Michael Winner, who died on Monday, didn’t get a lot of respect as a filmmaker. Best known for his Death Wish movies and other violent thrillers starring Charles Bronson, he seemed like a crass commercial opportunist. The Death Wish films, particularly the first, were efficient appeals to the audience’s baser instincts, which, like Clint Eastwood’s contemporaneous Dirty Harry series, were condemned by critics as dangerous right-wing revenge fantasies.
But Winner actually started out in England in the early ’60s making comedies – a string of them starring people like Oliver Reed and Michael Crawford – which were quite successful: You Must Be Joking (1965), The Jokers (1967), I’ll Never Forget What’s’isname (1967, and featuring Orson Welles!). He was a contemporary of the British new wave gang – Lindsay Anderson, John Schlesinger, Karel Reisz, Tony Richardson – but unlike them, he eventually took the commercial low road. Moving to the States, he made westerns and thrillers, occasionally working with major stars (Burt Lancaster in Lawman, 1971; Robert Mitchum in The Big Sleep, 1978; Faye Dunaway in The Wicked Lady, 1983).
There’s no denying the perfunctory artlessness of much of his work, though he occasionally showed some ambition – his remake of Hawks and Chandler’s classic detective story The Big Sleep, for instance. And hubris might be the most appropriate word for his prequel to Henry James’s Turn of the Screw, The Nightcomers (1971). I have to confess that this much-reviled trashing of a classic is an old favourite of mine, partly for the sheer audacity of attempting to explain the origin of James’s psychological phantoms in the gross sado-masochistic games of the gardener Quint and the governess Miss Jessel, games deliberately played within view of the impressionable children Miles and Flora. But mostly, the film appeals to me as a showcase for one of the finest “extreme” performances given by Marlon Brando, intense, maniacal and slathered in a thick sauce of Irish blarney. It’s hugely entertaining.
Given Winner’s history, I was totally surprised in 2008 when Odeon Entertainment in Britain released a DVD of the director’s second “serious” feature (he’d already done a few B movies, comedies, and even a nudist feature), The System (1964, and known in the States as The Girl-Getters). This film was a revelation, a bleak but stylish depiction of the emotional emptiness of England as it entered the swinging ’60s. Oliver Reed and his friends live and work in a typical seaside town where they spend their time preying on young women on holiday, exploiting them for sex and money. Shot in gorgeous black-and-white by none other than Nicolas Roeg (remarkably, his fifth feature that year), in look and tone the film has more in common with what was going on in Europe than England at the time; there are touches of Fellini’s I Vitelloni (1953), Visconti’s Rocco and His Brothers (1960), Valerio Zurlini’s Violent Summer (1959), but filtered through the finely observed English social milieu.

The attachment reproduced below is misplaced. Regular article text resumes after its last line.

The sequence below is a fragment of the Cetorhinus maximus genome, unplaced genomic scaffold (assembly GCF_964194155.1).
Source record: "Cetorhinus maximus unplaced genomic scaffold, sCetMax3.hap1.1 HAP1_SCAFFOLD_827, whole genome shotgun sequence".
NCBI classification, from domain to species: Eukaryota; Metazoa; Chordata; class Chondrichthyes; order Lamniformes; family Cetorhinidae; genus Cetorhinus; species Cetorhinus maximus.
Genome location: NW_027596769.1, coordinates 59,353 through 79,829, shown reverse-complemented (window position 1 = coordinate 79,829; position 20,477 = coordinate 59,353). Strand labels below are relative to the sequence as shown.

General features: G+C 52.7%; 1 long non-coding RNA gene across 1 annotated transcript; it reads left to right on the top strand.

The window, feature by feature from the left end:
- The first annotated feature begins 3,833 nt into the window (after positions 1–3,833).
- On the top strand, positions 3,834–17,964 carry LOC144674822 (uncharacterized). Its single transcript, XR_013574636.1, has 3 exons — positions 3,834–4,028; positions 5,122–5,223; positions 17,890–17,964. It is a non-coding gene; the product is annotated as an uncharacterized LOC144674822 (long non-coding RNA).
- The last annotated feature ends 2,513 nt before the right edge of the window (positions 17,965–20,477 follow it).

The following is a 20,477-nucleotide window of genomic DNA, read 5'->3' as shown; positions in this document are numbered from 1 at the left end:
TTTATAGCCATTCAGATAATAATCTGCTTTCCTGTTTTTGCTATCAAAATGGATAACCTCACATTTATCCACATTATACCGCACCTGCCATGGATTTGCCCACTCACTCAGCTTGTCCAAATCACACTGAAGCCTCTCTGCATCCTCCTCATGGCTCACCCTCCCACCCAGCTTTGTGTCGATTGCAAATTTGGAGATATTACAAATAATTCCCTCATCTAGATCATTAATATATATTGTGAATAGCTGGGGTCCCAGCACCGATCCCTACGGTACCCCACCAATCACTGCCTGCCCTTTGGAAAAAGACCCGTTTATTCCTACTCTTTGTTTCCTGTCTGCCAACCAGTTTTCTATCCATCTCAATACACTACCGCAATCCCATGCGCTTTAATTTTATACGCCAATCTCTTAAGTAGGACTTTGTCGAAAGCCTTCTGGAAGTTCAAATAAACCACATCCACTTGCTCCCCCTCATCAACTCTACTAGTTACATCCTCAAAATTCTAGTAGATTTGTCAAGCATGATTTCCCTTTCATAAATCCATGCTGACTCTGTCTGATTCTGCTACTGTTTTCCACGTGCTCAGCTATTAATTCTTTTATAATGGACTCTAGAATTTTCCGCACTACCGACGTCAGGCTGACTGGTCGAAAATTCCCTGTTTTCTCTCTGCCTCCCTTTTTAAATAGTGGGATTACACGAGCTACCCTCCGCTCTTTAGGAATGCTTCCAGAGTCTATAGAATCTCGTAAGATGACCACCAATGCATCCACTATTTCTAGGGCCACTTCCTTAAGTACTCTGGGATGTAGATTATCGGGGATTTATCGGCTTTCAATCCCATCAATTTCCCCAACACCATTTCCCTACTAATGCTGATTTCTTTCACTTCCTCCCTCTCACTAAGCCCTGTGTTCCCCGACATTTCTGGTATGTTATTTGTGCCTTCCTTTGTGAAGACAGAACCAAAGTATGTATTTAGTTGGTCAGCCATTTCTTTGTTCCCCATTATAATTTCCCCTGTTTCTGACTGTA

Why did the man capable of this apparently give up on film as art and immerse himself in mainstream commercial exploitation? The work Winner did in the States after Lawman in 1971 is for the most part executed at the most perfunctory level of craft, but this early feature reveals a filmmaker committed both to film and to the society around him. Perhaps in going to the States to make a career for himself (like so many European directors both before and since), he had separated himself from the environment which fed his creativity.
Now if only someone would release a DVD of his 1963 noir West 11. Scripted by the formidable team of Willis Hall and Keith Waterhouse, it has an impressive cast, including in small roles a number of people at the beginning of their careers: Francesca Annis, David Hemmings and, quite remarkably, future director Mike Leigh. (Note 2016: Network released a Region 2 PAL DVD of West 11 in March 2015.)